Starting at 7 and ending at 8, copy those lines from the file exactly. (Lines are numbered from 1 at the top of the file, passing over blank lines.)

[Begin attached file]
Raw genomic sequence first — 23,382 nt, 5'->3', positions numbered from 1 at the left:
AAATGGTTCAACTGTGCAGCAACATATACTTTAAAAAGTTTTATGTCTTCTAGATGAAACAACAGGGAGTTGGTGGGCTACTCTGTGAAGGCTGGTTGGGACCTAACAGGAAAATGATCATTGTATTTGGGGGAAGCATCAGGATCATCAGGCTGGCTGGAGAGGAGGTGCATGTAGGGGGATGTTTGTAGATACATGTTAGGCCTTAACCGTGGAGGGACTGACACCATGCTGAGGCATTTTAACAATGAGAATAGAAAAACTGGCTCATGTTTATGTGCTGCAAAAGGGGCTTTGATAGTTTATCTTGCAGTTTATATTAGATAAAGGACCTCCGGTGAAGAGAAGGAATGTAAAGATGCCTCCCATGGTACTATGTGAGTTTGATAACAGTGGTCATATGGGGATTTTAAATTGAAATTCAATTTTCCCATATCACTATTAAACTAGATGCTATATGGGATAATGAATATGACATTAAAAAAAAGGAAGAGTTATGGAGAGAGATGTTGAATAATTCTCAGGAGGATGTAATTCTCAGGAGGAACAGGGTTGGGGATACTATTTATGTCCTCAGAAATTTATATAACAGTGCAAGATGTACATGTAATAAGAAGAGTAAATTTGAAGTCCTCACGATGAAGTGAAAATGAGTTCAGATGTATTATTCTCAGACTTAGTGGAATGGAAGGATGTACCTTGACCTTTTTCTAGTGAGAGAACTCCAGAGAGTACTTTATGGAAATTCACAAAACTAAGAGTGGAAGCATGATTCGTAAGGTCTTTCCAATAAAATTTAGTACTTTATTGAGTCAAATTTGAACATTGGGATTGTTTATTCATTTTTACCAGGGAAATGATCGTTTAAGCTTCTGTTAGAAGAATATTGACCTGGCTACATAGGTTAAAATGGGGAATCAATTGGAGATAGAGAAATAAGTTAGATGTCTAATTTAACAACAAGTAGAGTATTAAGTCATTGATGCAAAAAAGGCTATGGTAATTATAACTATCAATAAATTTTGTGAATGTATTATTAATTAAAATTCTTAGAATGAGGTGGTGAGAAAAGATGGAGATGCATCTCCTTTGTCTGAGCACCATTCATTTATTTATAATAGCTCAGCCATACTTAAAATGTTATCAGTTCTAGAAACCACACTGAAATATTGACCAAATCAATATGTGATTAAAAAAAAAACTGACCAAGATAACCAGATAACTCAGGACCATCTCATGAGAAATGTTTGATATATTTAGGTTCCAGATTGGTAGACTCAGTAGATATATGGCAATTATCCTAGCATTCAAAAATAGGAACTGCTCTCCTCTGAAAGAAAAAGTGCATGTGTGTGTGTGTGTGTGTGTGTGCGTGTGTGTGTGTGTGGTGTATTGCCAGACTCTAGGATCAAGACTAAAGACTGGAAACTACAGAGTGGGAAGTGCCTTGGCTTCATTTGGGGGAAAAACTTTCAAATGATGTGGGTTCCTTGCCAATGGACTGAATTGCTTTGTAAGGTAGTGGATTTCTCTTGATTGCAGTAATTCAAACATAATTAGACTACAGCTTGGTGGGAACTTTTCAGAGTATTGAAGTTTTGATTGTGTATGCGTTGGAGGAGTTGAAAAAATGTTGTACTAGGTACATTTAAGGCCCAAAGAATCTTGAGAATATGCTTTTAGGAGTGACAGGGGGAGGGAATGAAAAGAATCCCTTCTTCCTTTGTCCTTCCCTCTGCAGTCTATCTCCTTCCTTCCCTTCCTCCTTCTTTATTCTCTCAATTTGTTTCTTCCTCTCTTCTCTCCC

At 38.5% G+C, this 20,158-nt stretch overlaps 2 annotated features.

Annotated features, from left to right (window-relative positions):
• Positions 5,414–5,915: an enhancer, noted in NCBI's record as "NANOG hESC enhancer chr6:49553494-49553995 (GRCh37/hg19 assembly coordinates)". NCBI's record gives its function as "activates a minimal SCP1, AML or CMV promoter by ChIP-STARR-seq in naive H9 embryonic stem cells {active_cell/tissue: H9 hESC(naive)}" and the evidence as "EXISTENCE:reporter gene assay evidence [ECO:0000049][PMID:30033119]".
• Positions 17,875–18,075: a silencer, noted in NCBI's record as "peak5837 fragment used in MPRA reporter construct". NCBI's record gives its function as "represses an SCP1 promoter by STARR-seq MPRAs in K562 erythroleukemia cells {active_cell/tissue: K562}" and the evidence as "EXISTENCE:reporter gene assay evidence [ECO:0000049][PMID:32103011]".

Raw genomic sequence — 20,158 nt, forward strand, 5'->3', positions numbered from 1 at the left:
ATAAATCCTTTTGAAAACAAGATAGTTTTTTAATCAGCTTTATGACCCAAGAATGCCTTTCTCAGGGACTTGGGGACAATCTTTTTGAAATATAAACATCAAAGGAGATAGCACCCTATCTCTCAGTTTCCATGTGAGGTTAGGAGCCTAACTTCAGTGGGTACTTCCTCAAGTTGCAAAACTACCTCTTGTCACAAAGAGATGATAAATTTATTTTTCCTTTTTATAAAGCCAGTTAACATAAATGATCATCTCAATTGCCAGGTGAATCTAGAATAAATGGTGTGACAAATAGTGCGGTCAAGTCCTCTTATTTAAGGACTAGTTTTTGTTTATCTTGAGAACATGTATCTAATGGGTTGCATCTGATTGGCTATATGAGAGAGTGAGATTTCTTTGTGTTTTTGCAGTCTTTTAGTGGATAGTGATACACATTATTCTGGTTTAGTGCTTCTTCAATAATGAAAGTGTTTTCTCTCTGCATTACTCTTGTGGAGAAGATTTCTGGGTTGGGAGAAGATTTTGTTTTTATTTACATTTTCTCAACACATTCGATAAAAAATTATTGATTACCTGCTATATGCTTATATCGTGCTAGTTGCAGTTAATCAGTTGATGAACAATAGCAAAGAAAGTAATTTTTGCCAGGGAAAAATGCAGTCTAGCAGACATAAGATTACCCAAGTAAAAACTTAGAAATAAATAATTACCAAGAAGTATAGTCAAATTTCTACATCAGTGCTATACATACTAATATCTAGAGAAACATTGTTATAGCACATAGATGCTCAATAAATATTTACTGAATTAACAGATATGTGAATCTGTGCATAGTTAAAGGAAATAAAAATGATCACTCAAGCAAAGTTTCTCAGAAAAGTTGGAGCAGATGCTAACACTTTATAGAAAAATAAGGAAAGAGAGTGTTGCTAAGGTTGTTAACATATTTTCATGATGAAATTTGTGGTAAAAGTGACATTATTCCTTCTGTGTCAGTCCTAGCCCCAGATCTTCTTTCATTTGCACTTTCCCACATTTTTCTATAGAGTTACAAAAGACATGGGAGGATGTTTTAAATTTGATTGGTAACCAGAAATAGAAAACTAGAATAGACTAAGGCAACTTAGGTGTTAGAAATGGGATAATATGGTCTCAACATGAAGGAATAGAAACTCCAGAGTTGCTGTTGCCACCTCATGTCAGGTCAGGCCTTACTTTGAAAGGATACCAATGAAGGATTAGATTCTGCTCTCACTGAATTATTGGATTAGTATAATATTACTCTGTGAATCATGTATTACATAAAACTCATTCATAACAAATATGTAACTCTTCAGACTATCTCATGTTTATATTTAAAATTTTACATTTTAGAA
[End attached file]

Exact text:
Raw genomic sequence — 20,158 nt, forward strand, 5'->3', positions numbered from 1 at the left:
ATAAATCCTTTTGAAAACAAGATAGTTTTTTAATCAGCTTTATGACCCAAGAATGCCTTTCTCAGGGACTTGGGGACAATCTTTTTGAAATATAAACATCAAAGGAGATAGCACCCTATCTCTCAGTTTCCATGTGAGGTTAGGAGCCTAACTTCAGTGGGTACTTCCTCAAGTTGCAAAACTACCTCTTGTCACAAAGAGATGATAAATTTATTTTTCCTTTTTATAAAGCCAGTTAACATAAATGATCATCTCAATTGCCAGGTGAATCTAGAATAAATGGTGTGACAAATAGTGCGGTCAAGTCCTCTTATTTAAGGACTAGTTTTTGTTTATCTTGAGAACATGTATCTAATGGGTTGCATCTGATTGGCTATATGAGAGAGTGAGATTTCTTTGTGTTTTTGCAGTCTTTTAGTGGATAGTGATACACATTATTCTGGTTTAGTGCTTCTTCAATAATGAAAGTGTTTTCTCTCTGCATTACTCTTGTGGAGAAGATTTCTGGGTTGGGAGAAGATTTTGTTTTTATTTACATTTTCTCAACACATTCGATAAAAAATTATTGATTACCTGCTATATGCTTATATCGTGCTAGTTGCAGTTAATCAGTTGATGAACAATAGCAAAGAAAGTAATTTTTGCCAGGGAAAAATGCAGTCTAGCAGACATAAGATTACCCAAGTAAAAACTTAGAAATAAATAATTACCAAGAAGTATAGTCAAATTTCTACATCAGTGCTATACATACTAATATCTAGAGAAACATTGTTATAGCACATAGATGCTCAATAAATATTTACTGAATTAACAGATATGTGAATCTGTGCATAGTTAAAGGAAATAAAAATGATCACTCAAGCAAAGTTTCTCAGAAAAGTTGGAGCAGATGCTAACACTTTATAGAAAAATAAGGAAAGAGAGTGTTGCTAAGGTTGTTAACATATTTTCATGATGAAATTTGTGGTAAAAGTGACATTATTCCTTCTGTGTCAGTCCTAGCCCCAGATCTTCTTTCATTTGCACTTTCCCACATTTTTCTATAGAGTTACAAAAGACATGGGAGGATGTTTTAAATTTGATTGGTAACCAGAAATAGAAAACTAGAATAGACTAAGGCAACTTAGGTGTTAGAAATGGGATAATATGGTCTCAACATGAAGGAATAGAAACTCCAGAGTTGCTGTTGCCACCTCATGTCAGGTCAGGCCTTACTTTGAAAGGATACCAATGAAGGATTAGATTCTGCTCTCACTGAATTATTGGATTAGTATAATATTACTCTGTGAATCATGTATTACATAAAACTCATTCATAACAAATATGTAACTCTTCAGACTATCTCATGTTTATATTTAAAATTTTACATTTTAGAA